This story starts off with a sense of heightened tension, as John is awakened to help rescue sailors from a ship that is foundering just offshore, and picks up with the discovery of the dead woman.
The Likeness is actually several stories that proceed on parallel courses, and while John’s investigation and finally solving of the young woman’s death is an important storyline, the main story is John and Helen’s relationship and how they manage to navigate the strict societal conventions of the mid-1800s and maintain their own sense of individuality and freedom.
The author has created a masterful interweave of several stories that come together beautifully at the end with all the mysteries solved and the personal relationships resolved in a most satisfying way. The mores, conventions, sights, sounds, and smells of the era are described so well, I was able to see the story unfolding in my mind like a period movie. The characters are so real, you can hear them, smell their sweat and perfume, and you either like and support them, or you want to take them to a locked room and throttle them mercilessly.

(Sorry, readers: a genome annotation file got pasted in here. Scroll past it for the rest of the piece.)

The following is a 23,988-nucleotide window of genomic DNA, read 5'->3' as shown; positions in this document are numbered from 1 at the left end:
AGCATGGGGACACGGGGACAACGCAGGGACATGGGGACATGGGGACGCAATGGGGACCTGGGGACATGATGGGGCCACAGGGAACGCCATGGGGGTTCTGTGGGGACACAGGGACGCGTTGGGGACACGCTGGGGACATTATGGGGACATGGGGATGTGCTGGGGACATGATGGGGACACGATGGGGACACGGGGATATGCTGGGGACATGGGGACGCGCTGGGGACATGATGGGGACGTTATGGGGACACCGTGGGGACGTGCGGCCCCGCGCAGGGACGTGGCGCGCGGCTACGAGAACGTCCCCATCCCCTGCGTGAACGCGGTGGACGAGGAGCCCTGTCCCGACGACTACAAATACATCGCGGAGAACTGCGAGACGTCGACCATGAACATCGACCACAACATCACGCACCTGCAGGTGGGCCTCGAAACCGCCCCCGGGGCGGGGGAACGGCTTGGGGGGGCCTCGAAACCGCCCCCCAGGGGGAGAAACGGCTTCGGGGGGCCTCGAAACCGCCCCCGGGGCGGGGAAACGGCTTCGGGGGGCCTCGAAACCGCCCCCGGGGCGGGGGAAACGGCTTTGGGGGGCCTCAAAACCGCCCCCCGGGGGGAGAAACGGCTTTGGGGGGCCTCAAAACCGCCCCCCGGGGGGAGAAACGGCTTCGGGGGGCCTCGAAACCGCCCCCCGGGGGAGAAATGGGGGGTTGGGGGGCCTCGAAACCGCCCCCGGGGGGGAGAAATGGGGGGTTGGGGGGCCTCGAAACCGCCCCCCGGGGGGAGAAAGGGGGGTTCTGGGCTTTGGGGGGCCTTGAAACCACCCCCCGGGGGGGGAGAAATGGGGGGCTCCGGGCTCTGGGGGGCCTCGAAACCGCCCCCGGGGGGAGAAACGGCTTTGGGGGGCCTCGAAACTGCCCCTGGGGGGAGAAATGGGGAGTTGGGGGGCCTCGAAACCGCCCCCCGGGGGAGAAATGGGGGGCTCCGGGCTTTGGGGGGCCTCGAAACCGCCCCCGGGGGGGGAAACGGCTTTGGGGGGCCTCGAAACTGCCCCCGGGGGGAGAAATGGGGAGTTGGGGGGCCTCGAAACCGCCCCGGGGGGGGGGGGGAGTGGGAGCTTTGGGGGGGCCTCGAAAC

The mark of a great story is that it draws you in so fully that time unfolds without your awareness of it. I started reading this story in mid-morning, and didn’t eat lunch until I’d finished in mid-afternoon. Another is that after reading it you feel that you’ve learned something interesting about a bygone era.
A great story that is more than worthy of the five stars I give it.
Reviewed by Awesome Indies
February 19, 2016
"a zinger of a surprise ending"
Penny for Them by Philip Catshill is an adventure story set mainly during the outbreak of the 1982 Falklands Conflict between the UK and Argentina, as the two countries slugged it out over a group of rocky islands in the Atlantic.
It’s primarily the story of Penelope Kendall-Wilkes, the stepdaughter of former British MP Henry Kendall-Wilkes, a central figure in the events leading up to the war. When Kendall-Wilkes sees Penelope as a threat, despite the relationship, he is determined to have her killed, and in the end, decides that he wants to do the deed himself.
The author does a credible job of portraying the complex, almost schizophrenic character of Penelope, as he allows us to see her multiple identities and personalities in her own words. The use of the first person, present in the narration, puts the reader in the picture, bringing the action alive very effectively in most of the book. It does cause a bit of confusion in places, but not fatally so.
Penelope’s relationship with Sean Moran, the man she’s been told murdered her father, is complex, but the author handles it well, including the surprise of Moran’s actual identity.
Penny for Them is a riveting read. The main character is complex, not a very good person at times, but someone the reader can root for, and the author came up with a zinger of a surprise ending. He also did a very good job of incorporating the background and action of the Falklands War into the overall narrative.
I give him five stars for this book.